This isn't specifically directed at you, Paleobird. I know you respect that not everyone eats your way. But I do sort of take exception at the idea that only the "young studs" can eat carbs.
                          “If I didn't define myself for myself, I would be crunched into other people's fantasies for me and eaten alive.” --Audre Lorde

                          Owly's Journal

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                          • #28
                            Originally posted by Owly View Post
                            I also think that we tend to say "highly active" and are unclear what kind of activity we're discussing. There's a big difference between an endurance activity such as cycling and lifting, HIIT, or sprinting.
                            That seems to be what Dr. Phinney found with the racing cyclists.

                            The untrained individuals he had on the treadmill did better after keto-adaptation, but the cyclists were effectively the same before and after -- except as regarded sprinting. So their VO2 max and time to exhaustion were unaffected by the change of diet, but after keto-adaptation, they were less inclined to put on a burst of speed to catch a traffic light.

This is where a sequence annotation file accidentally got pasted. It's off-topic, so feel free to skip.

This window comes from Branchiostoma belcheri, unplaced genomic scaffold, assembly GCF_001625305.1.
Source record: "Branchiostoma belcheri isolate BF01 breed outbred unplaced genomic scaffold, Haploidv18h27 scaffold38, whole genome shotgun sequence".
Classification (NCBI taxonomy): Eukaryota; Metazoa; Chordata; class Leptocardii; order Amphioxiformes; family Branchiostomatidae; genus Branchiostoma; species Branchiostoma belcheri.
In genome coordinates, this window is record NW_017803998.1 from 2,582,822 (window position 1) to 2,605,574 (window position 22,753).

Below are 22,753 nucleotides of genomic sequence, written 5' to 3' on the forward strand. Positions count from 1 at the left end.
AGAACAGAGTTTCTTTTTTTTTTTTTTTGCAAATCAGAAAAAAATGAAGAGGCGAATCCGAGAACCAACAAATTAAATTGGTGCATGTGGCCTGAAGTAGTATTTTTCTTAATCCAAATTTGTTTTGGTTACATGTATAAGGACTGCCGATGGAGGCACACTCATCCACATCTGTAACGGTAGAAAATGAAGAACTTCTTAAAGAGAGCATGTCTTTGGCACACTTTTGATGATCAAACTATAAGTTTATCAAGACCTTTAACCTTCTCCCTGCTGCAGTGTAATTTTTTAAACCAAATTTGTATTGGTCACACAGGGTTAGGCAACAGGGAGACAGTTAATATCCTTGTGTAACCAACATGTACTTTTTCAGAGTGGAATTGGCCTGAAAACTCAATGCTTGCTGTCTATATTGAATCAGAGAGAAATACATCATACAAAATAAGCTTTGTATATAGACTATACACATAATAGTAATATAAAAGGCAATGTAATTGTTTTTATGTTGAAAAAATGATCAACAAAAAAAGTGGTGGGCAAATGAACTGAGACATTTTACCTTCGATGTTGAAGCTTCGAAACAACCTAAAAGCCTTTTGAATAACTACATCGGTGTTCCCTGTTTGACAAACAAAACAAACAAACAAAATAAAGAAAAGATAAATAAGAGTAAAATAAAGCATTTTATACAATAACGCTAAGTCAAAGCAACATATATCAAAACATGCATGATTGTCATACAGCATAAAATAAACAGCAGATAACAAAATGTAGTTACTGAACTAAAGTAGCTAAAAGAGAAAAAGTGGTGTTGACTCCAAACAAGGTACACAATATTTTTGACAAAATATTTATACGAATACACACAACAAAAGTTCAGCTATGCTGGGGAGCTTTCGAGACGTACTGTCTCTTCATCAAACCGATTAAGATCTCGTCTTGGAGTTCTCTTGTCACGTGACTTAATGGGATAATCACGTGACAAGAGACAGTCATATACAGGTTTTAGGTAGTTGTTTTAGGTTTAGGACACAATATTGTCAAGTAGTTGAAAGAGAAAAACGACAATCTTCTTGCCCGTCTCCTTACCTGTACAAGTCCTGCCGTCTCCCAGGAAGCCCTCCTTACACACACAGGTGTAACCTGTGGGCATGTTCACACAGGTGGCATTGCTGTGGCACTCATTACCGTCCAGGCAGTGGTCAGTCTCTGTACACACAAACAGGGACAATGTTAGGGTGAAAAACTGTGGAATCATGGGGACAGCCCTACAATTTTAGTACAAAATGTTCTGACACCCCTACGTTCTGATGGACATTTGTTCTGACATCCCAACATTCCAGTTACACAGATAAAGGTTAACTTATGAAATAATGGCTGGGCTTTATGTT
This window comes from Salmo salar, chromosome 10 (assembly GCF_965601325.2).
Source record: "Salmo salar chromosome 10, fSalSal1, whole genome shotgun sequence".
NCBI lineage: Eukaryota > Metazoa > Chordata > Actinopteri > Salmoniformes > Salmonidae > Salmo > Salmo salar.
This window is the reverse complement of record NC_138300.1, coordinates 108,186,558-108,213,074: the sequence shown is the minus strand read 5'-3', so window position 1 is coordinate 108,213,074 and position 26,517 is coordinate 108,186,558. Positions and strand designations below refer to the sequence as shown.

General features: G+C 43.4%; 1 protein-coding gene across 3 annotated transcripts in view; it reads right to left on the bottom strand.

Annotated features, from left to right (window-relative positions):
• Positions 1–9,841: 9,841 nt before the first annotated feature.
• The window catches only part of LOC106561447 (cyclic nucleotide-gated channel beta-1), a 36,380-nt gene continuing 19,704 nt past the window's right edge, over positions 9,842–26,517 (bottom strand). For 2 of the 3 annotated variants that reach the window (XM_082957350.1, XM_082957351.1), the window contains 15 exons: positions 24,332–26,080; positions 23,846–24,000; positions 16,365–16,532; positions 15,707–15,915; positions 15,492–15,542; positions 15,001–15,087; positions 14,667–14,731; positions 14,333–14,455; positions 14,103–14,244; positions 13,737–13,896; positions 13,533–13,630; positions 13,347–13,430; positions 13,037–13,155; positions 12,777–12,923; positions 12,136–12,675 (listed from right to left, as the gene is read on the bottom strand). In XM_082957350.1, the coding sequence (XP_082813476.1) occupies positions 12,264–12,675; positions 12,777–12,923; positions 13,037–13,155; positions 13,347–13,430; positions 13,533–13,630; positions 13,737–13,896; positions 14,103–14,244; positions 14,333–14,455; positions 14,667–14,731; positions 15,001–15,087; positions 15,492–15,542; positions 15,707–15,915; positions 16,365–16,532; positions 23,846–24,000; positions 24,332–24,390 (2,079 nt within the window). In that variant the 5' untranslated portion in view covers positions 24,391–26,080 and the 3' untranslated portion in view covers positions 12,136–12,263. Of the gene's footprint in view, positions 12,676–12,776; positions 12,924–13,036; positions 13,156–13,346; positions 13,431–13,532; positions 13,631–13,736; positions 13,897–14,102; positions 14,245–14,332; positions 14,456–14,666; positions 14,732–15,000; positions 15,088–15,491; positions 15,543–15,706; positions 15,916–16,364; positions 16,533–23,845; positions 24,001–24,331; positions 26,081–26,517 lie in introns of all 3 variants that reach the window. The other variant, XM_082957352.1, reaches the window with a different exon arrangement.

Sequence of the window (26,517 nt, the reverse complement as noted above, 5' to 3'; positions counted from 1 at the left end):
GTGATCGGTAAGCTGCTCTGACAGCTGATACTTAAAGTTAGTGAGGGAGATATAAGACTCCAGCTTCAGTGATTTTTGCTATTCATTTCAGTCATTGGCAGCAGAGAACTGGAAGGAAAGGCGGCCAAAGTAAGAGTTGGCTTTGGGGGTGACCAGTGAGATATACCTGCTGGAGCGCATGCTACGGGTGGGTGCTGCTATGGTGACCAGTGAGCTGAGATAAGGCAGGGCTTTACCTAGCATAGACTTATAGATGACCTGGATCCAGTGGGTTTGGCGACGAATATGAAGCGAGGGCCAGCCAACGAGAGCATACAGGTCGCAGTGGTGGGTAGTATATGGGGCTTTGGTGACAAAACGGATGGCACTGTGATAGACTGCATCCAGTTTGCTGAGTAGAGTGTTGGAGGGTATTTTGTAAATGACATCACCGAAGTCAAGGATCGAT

KGNU-How On Earth, Show: Exercise and Low Carb Diets (with Stephen Phinney)

                            Interesting stuff. And discussed in more detail in that link than I've heard before. It's a shame there hasn't been much more work done on this.